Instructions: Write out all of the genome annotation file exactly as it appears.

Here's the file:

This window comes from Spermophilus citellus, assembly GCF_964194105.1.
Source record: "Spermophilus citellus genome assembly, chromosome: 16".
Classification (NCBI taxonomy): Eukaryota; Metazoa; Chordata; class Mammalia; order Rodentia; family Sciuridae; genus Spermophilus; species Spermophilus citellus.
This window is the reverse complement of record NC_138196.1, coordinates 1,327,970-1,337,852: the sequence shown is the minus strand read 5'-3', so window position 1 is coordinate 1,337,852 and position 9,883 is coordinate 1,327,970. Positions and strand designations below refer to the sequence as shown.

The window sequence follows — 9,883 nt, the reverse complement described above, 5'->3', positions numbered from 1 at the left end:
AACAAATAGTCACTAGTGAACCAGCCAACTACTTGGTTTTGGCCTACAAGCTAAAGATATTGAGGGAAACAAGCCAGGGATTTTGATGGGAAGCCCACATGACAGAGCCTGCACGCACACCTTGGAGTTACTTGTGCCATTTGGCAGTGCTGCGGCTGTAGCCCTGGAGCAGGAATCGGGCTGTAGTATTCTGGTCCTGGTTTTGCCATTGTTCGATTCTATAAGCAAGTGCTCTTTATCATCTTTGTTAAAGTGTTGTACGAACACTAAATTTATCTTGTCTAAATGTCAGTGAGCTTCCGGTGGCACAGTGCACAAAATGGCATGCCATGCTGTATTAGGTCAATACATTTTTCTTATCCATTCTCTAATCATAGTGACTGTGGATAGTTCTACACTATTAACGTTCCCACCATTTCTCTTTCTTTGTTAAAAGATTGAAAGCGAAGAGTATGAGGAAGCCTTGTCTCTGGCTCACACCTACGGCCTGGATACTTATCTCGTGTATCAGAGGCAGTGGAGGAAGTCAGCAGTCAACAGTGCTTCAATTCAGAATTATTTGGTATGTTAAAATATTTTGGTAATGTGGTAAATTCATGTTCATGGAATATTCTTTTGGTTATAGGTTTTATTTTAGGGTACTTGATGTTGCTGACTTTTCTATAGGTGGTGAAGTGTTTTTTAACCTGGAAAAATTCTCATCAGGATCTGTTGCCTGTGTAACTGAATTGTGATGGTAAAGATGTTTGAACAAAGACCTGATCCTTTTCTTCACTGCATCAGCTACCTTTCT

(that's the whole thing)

This window comes from Spermophilus citellus, assembly GCF_964194105.1.
Source record: "Spermophilus citellus genome assembly, chromosome: 16".
Classification (NCBI taxonomy): Eukaryota; Metazoa; Chordata; class Mammalia; order Rodentia; family Sciuridae; genus Spermophilus; species Spermophilus citellus.
This window is the reverse complement of record NC_138196.1, coordinates 1,327,970-1,337,852: the sequence shown is the minus strand read 5'-3', so window position 1 is coordinate 1,337,852 and position 9,883 is coordinate 1,327,970. Positions and strand designations below refer to the sequence as shown.

The window sequence follows — 9,883 nt, the reverse complement described above, 5'->3', positions numbered from 1 at the left end:
AACAAATAGTCACTAGTGAACCAGCCAACTACTTGGTTTTGGCCTACAAGCTAAAGATATTGAGGGAAACAAGCCAGGGATTTTGATGGGAAGCCCACATGACAGAGCCTGCACGCACACCTTGGAGTTACTTGTGCCATTTGGCAGTGCTGCGGCTGTAGCCCTGGAGCAGGAATCGGGCTGTAGTATTCTGGTCCTGGTTTTGCCATTGTTCGATTCTATAAGCAAGTGCTCTTTATCATCTTTGTTAAAGTGTTGTACGAACACTAAATTTATCTTGTCTAAATGTCAGTGAGCTTCCGGTGGCACAGTGCACAAAATGGCATGCCATGCTGTATTAGGTCAATACATTTTTCTTATCCATTCTCTAATCATAGTGACTGTGGATAGTTCTACACTATTAACGTTCCCACCATTTCTCTTTCTTTGTTAAAAGATTGAAAGCGAAGAGTATGAGGAAGCCTTGTCTCTGGCTCACACCTACGGCCTGGATACTTATCTCGTGTATCAGAGGCAGTGGAGGAAGTCAGCAGTCAACAGTGCTTCAATTCAGAATTATTTGGTATGTTAAAATATTTTGGTAATGTGGTAAATTCATGTTCATGGAATATTCTTTTGGTTATAGGTTTTATTTTAGGGTACTTGATGTTGCTGACTTTTCTATAGGTGGTGAAGTGTTTTTTAACCTGGAAAAATTCTCATCAGGATCTGTTGCCTGTGTAACTGAATTGTGATGGTAAAGATGTTTGAACAAAGACCTGATCCTTTTCTTCACTGCATCAGCTACCTTTCT